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Gymnastics saved me from exam fails, says Olympic hero Rhys McClenaghan

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POISE: Rhys McClenaghan

POISE: Rhys McClenaghan

POISE: Rhys McClenaghan

Trailblazing Olympian Rhys McClenaghan says taking up gymnastics as a kid stopped him from failing his GCSEs.

The pommel horse athlete (22), from Newtownards, Co Down, became the first Irish gymnast to reach an Olympic final at the Tokyo games earlier this year.

He has enjoyed a stellar career since taking up gymnastics as a teenager, and credits the sport with saving his failing grades in his teens.

He told Sunday Life: “I struggled a lot with school work growing up so being able to have that different outlet during my day with training for gymnastics really boosted my confidence.

“If I hadn’t done any sports my confidence would be pretty low because I wasn’t that good academically but I was able to fall back on my gymnastics and I knew I could make it as a gymnast and athlete.

“It was a huge benefit to me, at one point the school called my parents down to talk about maybe cutting back my time spent on it but we knew that would make things worse.

“That was my outlet, it was the thing I was passionate about, and if that had been taken away then my grades probably would have plummeted even more than they had already.”

Rhys won Ireland’s first ever medal at the European Championships in Switzerland in 2016, taking silver on the pommel horse while also having to sit a GCSE exam in the British Embassy in Bern while he was there.

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A promo shoot of Rhys ahead of the Tokyo Games last summer

A promo shoot of Rhys ahead of the Tokyo Games last summer

A promo shoot of Rhys ahead of the Tokyo Games last summer

Despite the busy schedule and the pressure to perform both in his exams and in the gymnasium, Rhys also said the sport has helped with his mental health throughout his young life.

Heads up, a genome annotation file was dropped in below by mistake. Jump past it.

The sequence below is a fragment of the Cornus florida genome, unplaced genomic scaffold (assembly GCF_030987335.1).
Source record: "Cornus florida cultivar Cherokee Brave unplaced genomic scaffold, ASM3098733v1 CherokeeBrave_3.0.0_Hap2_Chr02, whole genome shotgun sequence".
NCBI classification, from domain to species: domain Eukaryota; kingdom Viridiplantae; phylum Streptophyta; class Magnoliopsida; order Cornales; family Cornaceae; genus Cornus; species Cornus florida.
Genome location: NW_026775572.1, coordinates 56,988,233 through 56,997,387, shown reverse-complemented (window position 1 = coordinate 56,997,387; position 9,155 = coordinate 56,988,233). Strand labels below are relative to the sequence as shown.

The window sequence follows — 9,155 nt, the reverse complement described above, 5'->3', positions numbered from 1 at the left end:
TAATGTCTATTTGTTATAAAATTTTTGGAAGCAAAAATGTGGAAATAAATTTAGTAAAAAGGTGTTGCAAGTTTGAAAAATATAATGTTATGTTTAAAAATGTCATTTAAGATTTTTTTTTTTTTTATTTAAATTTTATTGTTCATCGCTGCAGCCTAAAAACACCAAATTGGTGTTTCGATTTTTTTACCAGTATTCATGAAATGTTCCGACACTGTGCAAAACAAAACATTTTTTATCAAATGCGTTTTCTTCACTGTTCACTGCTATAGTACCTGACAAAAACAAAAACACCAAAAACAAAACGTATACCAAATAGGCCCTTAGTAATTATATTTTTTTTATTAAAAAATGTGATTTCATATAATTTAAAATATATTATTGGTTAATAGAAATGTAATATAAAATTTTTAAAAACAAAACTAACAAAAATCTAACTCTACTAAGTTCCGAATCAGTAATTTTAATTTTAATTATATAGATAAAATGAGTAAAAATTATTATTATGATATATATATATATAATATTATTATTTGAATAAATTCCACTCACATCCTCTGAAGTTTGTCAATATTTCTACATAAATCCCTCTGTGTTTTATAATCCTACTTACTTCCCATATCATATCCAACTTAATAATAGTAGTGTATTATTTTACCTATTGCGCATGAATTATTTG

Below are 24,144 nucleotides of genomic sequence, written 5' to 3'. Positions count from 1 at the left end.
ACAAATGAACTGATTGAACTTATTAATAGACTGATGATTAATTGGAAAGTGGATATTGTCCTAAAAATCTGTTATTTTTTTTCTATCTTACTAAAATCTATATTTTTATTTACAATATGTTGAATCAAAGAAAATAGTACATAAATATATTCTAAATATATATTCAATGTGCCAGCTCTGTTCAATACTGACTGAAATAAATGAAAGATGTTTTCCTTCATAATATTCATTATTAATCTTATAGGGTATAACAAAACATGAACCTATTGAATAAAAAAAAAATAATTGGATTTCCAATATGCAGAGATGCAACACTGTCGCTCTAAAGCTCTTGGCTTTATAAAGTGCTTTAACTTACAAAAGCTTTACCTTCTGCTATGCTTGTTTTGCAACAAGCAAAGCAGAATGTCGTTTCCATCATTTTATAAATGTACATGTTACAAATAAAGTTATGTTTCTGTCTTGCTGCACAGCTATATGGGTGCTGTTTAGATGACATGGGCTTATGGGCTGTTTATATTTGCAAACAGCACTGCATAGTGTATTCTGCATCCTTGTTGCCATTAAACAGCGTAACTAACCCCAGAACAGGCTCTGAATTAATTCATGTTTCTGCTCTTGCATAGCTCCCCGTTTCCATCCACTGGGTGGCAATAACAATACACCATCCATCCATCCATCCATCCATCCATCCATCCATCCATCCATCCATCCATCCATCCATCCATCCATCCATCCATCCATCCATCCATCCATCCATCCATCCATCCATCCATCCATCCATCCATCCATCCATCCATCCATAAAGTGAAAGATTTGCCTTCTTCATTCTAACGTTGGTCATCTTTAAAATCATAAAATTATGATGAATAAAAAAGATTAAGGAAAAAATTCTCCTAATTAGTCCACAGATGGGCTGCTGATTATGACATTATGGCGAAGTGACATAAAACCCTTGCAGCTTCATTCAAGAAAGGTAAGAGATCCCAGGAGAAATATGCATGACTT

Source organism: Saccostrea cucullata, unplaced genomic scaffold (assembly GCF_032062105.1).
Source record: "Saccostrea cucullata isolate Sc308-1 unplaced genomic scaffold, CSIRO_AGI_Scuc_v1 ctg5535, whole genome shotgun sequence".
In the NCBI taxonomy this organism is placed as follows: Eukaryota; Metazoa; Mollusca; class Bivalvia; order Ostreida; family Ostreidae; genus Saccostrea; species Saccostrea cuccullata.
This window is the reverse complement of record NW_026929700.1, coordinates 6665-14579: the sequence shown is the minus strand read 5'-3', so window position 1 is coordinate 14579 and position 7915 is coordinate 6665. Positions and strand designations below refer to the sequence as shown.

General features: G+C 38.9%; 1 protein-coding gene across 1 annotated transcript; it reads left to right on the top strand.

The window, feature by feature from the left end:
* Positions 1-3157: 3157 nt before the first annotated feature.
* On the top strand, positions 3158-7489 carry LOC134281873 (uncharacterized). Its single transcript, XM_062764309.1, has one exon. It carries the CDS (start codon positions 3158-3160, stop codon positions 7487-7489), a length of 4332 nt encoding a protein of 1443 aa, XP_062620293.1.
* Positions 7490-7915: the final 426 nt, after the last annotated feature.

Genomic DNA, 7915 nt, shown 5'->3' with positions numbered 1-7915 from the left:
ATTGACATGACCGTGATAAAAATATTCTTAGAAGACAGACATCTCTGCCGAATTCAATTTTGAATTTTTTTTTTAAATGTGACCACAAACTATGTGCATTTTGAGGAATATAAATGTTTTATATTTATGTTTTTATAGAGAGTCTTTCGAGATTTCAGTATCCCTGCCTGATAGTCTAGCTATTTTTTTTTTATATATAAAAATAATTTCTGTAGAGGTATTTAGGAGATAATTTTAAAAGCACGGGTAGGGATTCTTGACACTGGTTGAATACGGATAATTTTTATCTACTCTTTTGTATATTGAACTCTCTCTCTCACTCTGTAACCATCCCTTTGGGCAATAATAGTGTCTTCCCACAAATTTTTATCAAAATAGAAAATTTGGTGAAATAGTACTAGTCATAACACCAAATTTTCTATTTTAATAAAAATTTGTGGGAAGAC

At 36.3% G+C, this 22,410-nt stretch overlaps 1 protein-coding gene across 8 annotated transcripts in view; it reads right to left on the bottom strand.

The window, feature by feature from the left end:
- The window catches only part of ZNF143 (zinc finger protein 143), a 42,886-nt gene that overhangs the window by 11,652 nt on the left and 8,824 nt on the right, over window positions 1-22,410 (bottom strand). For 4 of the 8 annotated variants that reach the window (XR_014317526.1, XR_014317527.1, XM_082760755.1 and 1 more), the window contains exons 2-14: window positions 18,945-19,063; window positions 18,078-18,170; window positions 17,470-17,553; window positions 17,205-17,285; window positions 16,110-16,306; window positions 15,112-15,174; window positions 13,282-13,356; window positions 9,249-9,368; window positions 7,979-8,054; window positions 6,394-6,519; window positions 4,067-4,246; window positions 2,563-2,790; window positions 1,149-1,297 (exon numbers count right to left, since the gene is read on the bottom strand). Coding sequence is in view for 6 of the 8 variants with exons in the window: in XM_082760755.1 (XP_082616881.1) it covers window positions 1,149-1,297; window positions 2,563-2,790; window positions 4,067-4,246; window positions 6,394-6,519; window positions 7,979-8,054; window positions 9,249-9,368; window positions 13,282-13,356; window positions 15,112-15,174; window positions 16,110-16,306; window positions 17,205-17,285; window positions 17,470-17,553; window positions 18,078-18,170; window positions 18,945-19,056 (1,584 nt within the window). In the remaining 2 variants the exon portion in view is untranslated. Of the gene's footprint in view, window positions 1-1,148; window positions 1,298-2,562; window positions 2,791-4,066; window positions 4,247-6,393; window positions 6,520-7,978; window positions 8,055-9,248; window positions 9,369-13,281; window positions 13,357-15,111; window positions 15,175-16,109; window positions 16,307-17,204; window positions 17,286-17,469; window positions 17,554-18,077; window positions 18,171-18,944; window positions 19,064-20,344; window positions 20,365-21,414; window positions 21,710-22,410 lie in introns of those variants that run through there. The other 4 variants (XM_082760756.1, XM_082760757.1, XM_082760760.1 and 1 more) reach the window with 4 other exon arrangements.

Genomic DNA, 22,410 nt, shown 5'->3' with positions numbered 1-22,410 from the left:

He continued: “I speak from experience in that I grew up in sports and I could feel the benefits it gave me in terms of my mental health as a kid, and that carries on into later life too.

“I think I’ll be using the lessons I learned in sport until the day I die. I really do think sport helps with mental health because it’s a constant process of being in tune with your mind and body.

“Sport for me was my life, I went through my school days thinking about what I was going to do in the gym so for me that drive and ambition helped me a huge amount.

“It especially helped when times were hard, if something was bothering me I’d be happy to go take my mind off it or help improve my mental state around whatever was going on outside of the gym by training.”

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Co Down athlete Rhys McClenaghan

Co Down athlete Rhys McClenaghan

Co Down athlete Rhys McClenaghan

Since bursting on to the scene as a teenager Rhys has gone on to enjoy a successful career as a gymnast and despite setbacks this year at the World Championships and in the Olympic final, he is focused on performing at Paris 2024.

He added: “In sport you learn so many different ways to deal with failure and the setbacks this year were by no means the only failures I have ever had in my life.

“Looking back, some of it was disappointing at face value but I’m a very optimistic person and I can take the positives out of it.

“I became an Olympian and became the first ever Irish finalist which is a huge step forward for the sport as a whole.

“Going into Paris 2024 we’ve made the final and made that part of history and now it’s time to get a medal wrapped around my neck.

“The Olympics is the pinnacle of the sport and is my main focus but I want to go to all the competitions and win all the medals.

“To win gold in Paris would mean the world to me, it’s my life’s work which is going to be at risk which is what is so exciting about the Olympic Games because you know everyone has trained their entire lives to get to that point.

“It’s what makes the competition, it makes the highs and lows even more intense and that’s what I love about it.”

Rhys was speaking to Sunday Life as an ambassador for Lidl’s Sport for Good campaign which helps to promote positive mental health through sports in schools.

Over the last two years the campaign has supported more than 80 sports clubs and schools across Northern Ireland and provided more than £220,000 in funding to encourage more young people into sport.


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